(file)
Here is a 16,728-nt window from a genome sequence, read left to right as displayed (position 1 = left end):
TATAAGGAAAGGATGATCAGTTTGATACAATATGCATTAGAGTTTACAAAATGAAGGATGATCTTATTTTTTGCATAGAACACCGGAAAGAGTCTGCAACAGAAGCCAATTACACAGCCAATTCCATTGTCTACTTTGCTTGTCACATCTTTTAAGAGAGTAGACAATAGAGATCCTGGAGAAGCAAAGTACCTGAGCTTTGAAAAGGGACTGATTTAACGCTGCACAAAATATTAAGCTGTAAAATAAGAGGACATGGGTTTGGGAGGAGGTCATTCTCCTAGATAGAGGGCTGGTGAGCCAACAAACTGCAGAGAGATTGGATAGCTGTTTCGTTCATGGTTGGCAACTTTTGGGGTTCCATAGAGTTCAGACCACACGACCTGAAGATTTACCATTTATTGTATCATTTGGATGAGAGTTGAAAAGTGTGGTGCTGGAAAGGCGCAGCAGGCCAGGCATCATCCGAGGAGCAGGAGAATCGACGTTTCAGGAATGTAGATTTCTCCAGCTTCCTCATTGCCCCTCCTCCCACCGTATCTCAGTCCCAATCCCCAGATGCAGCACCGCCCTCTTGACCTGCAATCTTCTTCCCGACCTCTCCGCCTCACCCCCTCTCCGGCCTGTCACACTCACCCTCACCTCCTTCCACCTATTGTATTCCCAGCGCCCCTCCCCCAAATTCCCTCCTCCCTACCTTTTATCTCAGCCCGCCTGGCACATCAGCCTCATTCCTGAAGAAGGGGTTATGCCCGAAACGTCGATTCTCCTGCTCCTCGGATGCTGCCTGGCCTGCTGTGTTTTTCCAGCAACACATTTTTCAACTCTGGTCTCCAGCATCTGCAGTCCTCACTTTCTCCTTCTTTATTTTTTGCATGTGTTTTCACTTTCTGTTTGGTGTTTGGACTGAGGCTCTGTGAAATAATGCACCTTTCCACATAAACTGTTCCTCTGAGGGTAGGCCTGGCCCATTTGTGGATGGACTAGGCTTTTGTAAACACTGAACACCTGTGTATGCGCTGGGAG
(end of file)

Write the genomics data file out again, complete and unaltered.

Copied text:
Here is a 16,728-nt window from a genome sequence, read left to right as displayed (position 1 = left end):
TATAAGGAAAGGATGATCAGTTTGATACAATATGCATTAGAGTTTACAAAATGAAGGATGATCTTATTTTTTGCATAGAACACCGGAAAGAGTCTGCAACAGAAGCCAATTACACAGCCAATTCCATTGTCTACTTTGCTTGTCACATCTTTTAAGAGAGTAGACAATAGAGATCCTGGAGAAGCAAAGTACCTGAGCTTTGAAAAGGGACTGATTTAACGCTGCACAAAATATTAAGCTGTAAAATAAGAGGACATGGGTTTGGGAGGAGGTCATTCTCCTAGATAGAGGGCTGGTGAGCCAACAAACTGCAGAGAGATTGGATAGCTGTTTCGTTCATGGTTGGCAACTTTTGGGGTTCCATAGAGTTCAGACCACACGACCTGAAGATTTACCATTTATTGTATCATTTGGATGAGAGTTGAAAAGTGTGGTGCTGGAAAGGCGCAGCAGGCCAGGCATCATCCGAGGAGCAGGAGAATCGACGTTTCAGGAATGTAGATTTCTCCAGCTTCCTCATTGCCCCTCCTCCCACCGTATCTCAGTCCCAATCCCCAGATGCAGCACCGCCCTCTTGACCTGCAATCTTCTTCCCGACCTCTCCGCCTCACCCCCTCTCCGGCCTGTCACACTCACCCTCACCTCCTTCCACCTATTGTATTCCCAGCGCCCCTCCCCCAAATTCCCTCCTCCCTACCTTTTATCTCAGCCCGCCTGGCACATCAGCCTCATTCCTGAAGAAGGGGTTATGCCCGAAACGTCGATTCTCCTGCTCCTCGGATGCTGCCTGGCCTGCTGTGTTTTTCCAGCAACACATTTTTCAACTCTGGTCTCCAGCATCTGCAGTCCTCACTTTCTCCTTCTTTATTTTTTGCATGTGTTTTCACTTTCTGTTTGGTGTTTGGACTGAGGCTCTGTGAAATAATGCACCTTTCCACATAAACTGTTCCTCTGAGGGTAGGCCTGGCCCATTTGTGGATGGACTAGGCTTTTGTAAACACTGAACACCTGTGTATGCGCTGGGAG